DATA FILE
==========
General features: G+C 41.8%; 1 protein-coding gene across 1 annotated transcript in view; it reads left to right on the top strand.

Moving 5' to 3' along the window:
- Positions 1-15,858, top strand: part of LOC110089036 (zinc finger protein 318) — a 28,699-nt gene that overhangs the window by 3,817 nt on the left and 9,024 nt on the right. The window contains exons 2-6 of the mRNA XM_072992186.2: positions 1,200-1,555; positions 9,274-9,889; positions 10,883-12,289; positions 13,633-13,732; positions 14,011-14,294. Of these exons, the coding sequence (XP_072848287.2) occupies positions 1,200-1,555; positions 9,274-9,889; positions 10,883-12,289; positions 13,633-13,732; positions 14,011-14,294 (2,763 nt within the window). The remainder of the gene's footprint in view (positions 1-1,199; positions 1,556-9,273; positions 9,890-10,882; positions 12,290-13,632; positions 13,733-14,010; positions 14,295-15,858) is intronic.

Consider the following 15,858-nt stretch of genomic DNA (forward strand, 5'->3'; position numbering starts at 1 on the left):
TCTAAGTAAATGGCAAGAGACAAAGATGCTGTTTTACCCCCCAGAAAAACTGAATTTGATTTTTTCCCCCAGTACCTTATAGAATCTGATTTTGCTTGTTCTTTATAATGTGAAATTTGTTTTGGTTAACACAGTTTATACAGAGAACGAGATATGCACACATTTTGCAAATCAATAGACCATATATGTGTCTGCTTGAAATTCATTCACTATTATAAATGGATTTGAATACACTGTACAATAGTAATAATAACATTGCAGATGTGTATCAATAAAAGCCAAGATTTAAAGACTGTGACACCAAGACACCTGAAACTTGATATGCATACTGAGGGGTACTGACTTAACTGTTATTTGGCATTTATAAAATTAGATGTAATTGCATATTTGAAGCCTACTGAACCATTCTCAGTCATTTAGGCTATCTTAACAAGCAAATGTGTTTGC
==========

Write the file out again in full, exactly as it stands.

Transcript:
General features: G+C 41.8%; 1 protein-coding gene across 1 annotated transcript in view; it reads left to right on the top strand.

Moving 5' to 3' along the window:
- Positions 1-15,858, top strand: part of LOC110089036 (zinc finger protein 318) — a 28,699-nt gene that overhangs the window by 3,817 nt on the left and 9,024 nt on the right. The window contains exons 2-6 of the mRNA XM_072992186.2: positions 1,200-1,555; positions 9,274-9,889; positions 10,883-12,289; positions 13,633-13,732; positions 14,011-14,294. Of these exons, the coding sequence (XP_072848287.2) occupies positions 1,200-1,555; positions 9,274-9,889; positions 10,883-12,289; positions 13,633-13,732; positions 14,011-14,294 (2,763 nt within the window). The remainder of the gene's footprint in view (positions 1-1,199; positions 1,556-9,273; positions 9,890-10,882; positions 12,290-13,632; positions 13,733-14,010; positions 14,295-15,858) is intronic.

Consider the following 15,858-nt stretch of genomic DNA (forward strand, 5'->3'; position numbering starts at 1 on the left):
TCTAAGTAAATGGCAAGAGACAAAGATGCTGTTTTACCCCCCAGAAAAACTGAATTTGATTTTTTCCCCCAGTACCTTATAGAATCTGATTTTGCTTGTTCTTTATAATGTGAAATTTGTTTTGGTTAACACAGTTTATACAGAGAACGAGATATGCACACATTTTGCAAATCAATAGACCATATATGTGTCTGCTTGAAATTCATTCACTATTATAAATGGATTTGAATACACTGTACAATAGTAATAATAACATTGCAGATGTGTATCAATAAAAGCCAAGATTTAAAGACTGTGACACCAAGACACCTGAAACTTGATATGCATACTGAGGGGTACTGACTTAACTGTTATTTGGCATTTATAAAATTAGATGTAATTGCATATTTGAAGCCTACTGAACCATTCTCAGTCATTTAGGCTATCTTAACAAGCAAATGTGTTTGC